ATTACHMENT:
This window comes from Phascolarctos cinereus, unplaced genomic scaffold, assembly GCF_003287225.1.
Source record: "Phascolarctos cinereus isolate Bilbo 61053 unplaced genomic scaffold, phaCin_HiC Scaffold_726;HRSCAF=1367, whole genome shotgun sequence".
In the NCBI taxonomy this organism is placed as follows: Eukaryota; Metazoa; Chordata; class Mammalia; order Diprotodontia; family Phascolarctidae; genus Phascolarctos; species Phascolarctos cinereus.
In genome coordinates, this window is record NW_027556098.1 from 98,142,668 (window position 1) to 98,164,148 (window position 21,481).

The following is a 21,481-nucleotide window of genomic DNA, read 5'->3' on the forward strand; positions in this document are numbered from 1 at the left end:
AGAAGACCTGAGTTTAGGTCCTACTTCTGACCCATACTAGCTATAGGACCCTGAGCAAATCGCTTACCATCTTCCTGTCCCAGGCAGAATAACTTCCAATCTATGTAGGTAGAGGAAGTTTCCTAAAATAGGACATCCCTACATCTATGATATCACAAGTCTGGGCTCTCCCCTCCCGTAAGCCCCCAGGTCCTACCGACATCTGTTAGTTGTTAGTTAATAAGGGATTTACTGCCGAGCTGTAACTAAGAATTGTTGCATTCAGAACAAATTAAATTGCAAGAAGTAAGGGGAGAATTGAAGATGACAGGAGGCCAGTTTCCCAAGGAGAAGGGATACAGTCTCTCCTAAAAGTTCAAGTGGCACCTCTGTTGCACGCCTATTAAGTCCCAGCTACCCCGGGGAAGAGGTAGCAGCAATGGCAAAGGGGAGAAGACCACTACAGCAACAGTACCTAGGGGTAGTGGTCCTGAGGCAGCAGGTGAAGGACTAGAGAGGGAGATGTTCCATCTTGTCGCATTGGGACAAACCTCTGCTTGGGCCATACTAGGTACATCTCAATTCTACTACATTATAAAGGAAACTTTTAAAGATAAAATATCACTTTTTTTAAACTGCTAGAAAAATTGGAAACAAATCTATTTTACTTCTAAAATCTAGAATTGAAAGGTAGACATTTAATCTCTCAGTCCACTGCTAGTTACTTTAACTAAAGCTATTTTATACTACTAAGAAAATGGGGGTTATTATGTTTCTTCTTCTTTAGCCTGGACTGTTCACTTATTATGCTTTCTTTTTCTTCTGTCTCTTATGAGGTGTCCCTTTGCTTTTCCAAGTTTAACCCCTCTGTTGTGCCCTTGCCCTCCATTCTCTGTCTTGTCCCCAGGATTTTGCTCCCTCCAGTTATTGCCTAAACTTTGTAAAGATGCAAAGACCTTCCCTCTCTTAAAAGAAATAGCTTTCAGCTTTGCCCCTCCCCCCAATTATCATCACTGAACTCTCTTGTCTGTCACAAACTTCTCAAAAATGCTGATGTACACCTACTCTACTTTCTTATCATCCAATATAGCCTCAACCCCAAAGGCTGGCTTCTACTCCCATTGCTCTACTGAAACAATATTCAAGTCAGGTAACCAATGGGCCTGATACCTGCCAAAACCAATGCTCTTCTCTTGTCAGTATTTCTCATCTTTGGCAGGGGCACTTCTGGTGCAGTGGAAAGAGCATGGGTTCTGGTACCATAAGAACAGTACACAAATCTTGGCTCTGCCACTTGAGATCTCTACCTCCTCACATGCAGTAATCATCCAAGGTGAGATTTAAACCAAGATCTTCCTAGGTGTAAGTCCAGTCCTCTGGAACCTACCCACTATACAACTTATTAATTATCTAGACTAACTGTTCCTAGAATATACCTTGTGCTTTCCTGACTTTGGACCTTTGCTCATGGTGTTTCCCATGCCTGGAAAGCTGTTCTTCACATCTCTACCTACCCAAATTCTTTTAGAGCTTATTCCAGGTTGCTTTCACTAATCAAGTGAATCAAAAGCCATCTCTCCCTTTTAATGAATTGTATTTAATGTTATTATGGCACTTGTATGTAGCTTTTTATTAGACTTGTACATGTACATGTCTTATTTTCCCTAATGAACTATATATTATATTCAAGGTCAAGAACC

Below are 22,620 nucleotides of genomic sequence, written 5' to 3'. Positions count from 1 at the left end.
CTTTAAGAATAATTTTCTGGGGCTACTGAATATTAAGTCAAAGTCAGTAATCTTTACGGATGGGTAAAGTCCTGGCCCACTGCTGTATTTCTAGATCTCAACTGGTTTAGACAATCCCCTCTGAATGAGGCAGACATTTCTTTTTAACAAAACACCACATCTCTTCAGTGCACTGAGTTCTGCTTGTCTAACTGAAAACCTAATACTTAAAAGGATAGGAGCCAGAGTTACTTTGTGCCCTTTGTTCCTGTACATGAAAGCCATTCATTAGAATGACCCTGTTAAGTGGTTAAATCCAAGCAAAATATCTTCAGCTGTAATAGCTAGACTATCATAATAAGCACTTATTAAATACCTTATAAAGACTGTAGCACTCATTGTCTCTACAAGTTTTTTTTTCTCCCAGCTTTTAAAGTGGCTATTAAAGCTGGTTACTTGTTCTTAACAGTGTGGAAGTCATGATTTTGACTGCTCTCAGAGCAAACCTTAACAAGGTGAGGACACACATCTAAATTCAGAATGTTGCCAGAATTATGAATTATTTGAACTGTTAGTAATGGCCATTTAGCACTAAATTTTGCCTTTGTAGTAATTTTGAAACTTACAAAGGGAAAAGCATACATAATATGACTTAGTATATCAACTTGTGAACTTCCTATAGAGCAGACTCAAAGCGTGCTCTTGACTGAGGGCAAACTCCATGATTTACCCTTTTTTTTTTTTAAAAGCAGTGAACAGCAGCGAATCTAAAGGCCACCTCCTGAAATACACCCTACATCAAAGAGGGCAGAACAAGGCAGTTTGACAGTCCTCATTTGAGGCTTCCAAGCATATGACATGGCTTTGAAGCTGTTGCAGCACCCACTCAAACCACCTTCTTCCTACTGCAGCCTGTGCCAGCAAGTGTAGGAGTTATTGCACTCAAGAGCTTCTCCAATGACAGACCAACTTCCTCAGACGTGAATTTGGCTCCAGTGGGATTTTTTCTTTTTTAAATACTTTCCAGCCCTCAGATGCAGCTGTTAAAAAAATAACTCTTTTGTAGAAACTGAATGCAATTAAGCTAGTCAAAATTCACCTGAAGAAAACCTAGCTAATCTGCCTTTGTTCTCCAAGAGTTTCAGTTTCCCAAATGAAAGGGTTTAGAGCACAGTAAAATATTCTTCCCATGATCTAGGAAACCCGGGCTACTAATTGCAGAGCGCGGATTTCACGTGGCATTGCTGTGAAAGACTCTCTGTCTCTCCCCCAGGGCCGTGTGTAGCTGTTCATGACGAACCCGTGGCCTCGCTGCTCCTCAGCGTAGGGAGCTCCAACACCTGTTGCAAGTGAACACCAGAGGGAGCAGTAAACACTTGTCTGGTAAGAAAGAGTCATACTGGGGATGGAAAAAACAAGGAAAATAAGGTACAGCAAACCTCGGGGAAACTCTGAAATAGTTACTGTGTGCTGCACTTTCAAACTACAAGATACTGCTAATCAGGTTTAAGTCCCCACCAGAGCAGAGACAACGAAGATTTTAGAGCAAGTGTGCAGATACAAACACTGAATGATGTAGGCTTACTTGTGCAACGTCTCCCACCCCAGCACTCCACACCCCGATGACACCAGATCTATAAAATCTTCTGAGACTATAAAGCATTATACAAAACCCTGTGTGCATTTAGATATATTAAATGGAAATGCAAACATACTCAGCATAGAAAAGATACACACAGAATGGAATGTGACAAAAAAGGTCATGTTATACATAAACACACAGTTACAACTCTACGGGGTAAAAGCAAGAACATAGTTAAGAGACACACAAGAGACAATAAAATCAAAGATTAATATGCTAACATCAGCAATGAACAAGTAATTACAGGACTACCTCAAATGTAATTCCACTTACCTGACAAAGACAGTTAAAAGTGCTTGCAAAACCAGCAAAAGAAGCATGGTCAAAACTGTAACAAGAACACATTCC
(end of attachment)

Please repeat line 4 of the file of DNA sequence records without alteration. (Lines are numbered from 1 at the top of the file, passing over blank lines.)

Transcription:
In genome coordinates, this window is record NW_027556098.1 from 98,142,668 (window position 1) to 98,164,148 (window position 21,481).